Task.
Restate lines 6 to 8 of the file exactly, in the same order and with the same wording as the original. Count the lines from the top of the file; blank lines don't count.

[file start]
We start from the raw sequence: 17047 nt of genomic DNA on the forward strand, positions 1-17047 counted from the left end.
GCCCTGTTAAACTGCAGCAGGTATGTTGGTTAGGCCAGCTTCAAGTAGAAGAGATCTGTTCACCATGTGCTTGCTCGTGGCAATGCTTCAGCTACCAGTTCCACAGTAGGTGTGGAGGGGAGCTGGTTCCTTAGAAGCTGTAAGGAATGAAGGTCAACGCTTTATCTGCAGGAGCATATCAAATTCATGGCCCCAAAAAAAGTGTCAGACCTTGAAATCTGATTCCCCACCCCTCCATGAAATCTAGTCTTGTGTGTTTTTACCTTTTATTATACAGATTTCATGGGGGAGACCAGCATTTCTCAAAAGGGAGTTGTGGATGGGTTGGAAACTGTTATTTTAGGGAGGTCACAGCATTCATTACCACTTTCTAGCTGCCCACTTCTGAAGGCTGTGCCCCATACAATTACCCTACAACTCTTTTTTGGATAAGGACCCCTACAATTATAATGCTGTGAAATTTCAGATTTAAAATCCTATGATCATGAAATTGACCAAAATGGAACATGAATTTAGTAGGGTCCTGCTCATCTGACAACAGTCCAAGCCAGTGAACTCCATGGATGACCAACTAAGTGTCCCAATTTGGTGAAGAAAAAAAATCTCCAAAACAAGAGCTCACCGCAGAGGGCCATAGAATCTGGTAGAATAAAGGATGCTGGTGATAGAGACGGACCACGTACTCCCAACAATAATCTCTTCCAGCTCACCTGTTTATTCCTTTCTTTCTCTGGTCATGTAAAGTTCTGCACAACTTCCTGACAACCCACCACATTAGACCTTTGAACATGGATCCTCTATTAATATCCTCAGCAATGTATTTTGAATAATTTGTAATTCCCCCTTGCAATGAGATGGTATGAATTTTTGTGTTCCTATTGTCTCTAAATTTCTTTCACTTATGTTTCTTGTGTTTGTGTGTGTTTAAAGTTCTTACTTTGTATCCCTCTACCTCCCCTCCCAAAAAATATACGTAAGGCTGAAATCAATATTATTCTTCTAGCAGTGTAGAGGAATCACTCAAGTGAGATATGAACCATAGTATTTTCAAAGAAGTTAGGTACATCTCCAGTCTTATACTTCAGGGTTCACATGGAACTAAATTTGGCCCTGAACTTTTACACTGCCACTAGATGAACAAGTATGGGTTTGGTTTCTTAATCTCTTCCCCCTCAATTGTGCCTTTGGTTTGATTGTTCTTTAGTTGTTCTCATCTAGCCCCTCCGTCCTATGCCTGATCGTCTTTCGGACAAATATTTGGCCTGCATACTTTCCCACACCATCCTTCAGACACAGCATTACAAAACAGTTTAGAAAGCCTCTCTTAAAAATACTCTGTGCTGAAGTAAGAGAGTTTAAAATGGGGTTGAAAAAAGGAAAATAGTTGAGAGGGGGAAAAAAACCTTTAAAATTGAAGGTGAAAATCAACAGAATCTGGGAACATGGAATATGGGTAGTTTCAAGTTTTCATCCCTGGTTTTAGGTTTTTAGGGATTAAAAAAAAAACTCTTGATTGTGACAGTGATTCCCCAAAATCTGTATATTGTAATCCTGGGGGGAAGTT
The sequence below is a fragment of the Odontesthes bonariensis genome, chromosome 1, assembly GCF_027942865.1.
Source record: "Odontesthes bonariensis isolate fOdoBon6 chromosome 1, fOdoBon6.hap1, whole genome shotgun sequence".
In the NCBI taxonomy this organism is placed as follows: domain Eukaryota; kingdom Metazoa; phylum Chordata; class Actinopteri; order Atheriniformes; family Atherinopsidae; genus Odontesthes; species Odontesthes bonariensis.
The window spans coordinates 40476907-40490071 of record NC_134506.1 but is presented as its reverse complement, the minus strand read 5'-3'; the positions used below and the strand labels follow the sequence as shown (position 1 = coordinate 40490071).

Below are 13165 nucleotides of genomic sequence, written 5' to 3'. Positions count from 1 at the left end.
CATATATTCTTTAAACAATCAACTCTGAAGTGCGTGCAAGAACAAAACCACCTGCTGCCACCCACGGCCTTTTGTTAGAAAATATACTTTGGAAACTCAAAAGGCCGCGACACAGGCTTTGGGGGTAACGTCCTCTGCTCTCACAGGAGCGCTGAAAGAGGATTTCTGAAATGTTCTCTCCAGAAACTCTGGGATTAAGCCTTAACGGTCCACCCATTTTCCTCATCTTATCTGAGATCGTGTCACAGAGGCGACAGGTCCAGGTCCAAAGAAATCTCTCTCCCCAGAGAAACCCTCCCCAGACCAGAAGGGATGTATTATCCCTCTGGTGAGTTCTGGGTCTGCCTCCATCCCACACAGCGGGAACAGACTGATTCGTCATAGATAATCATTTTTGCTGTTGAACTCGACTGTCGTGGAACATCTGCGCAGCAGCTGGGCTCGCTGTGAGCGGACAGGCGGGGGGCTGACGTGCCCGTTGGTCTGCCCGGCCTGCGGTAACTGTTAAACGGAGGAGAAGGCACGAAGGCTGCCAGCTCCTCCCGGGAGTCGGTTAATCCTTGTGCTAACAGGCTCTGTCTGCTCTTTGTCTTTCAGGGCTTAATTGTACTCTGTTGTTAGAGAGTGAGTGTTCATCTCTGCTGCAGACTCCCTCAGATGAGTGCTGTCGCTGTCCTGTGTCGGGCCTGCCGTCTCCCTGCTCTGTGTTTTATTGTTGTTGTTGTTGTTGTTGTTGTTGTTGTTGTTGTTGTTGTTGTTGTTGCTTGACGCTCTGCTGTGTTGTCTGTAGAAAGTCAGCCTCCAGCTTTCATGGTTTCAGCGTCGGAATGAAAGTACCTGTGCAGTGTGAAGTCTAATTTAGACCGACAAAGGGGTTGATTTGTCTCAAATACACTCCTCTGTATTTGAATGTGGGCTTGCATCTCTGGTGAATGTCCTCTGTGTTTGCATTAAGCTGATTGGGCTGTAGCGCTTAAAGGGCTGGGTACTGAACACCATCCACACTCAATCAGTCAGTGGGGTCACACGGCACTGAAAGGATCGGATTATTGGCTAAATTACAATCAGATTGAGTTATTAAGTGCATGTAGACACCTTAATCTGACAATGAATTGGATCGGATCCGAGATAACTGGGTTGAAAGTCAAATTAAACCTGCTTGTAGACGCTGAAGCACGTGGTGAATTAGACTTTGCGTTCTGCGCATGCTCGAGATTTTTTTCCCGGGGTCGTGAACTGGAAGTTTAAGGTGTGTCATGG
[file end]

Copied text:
The window spans coordinates 40476907-40490071 of record NC_134506.1 but is presented as its reverse complement, the minus strand read 5'-3'; the positions used below and the strand labels follow the sequence as shown (position 1 = coordinate 40490071).

Below are 13165 nucleotides of genomic sequence, written 5' to 3'. Positions count from 1 at the left end.
CATATATTCTTTAAACAATCAACTCTGAAGTGCGTGCAAGAACAAAACCACCTGCTGCCACCCACGGCCTTTTGTTAGAAAATATACTTTGGAAACTCAAAAGGCCGCGACACAGGCTTTGGGGGTAACGTCCTCTGCTCTCACAGGAGCGCTGAAAGAGGATTTCTGAAATGTTCTCTCCAGAAACTCTGGGATTAAGCCTTAACGGTCCACCCATTTTCCTCATCTTATCTGAGATCGTGTCACAGAGGCGACAGGTCCAGGTCCAAAGAAATCTCTCTCCCCAGAGAAACCCTCCCCAGACCAGAAGGGATGTATTATCCCTCTGGTGAGTTCTGGGTCTGCCTCCATCCCACACAGCGGGAACAGACTGATTCGTCATAGATAATCATTTTTGCTGTTGAACTCGACTGTCGTGGAACATCTGCGCAGCAGCTGGGCTCGCTGTGAGCGGACAGGCGGGGGGCTGACGTGCCCGTTGGTCTGCCCGGCCTGCGGTAACTGTTAAACGGAGGAGAAGGCACGAAGGCTGCCAGCTCCTCCCGGGAGTCGGTTAATCCTTGTGCTAACAGGCTCTGTCTGCTCTTTGTCTTTCAGGGCTTAATTGTACTCTGTTGTTAGAGAGTGAGTGTTCATCTCTGCTGCAGACTCCCTCAGATGAGTGCTGTCGCTGTCCTGTGTCGGGCCTGCCGTCTCCCTGCTCTGTGTTTTATTGTTGTTGTTGTTGTTGTTGTTGTTGTTGTTGTTGTTGTTGTTGTTGTTGCTTGACGCTCTGCTGTGTTGTCTGTAGAAAGTCAGCCTCCAGCTTTCATGGTTTCAGCGTCGGAATGAAAGTACCTGTGCAGTGTGAAGTCTAATTTAGACCGACAAAGGGGTTGATTTGTCTCAAATACACTCCTCTGTATTTGAATGTGGGCTTGCATCTCTGGTGAATGTCCTCTGTGTTTGCATTAAGCTGATTGGGCTGTAGCGCTTAAAGGGCTGGGTACTGAACACCATCCACACTCAATCAGTCAGTGGGGTCACACGGCACTGAAAGGATCGGATTATTGGCTAAATTACAATCAGATTGAGTTATTAAGTGCATGTAGACACCTTAATCTGACAATGAATTGGATCGGATCCGAGATAACTGGGTTGAAAGTCAAATTAAACCTGCTTGTAGACGCTGAAGCACGTGGTGAATTAGACTTTGCGTTCTGCGCATGCTCGAGATTTTTTTCCCGGGGTCGTGAACTGGAAGTTTAAGGTGTGTCATGG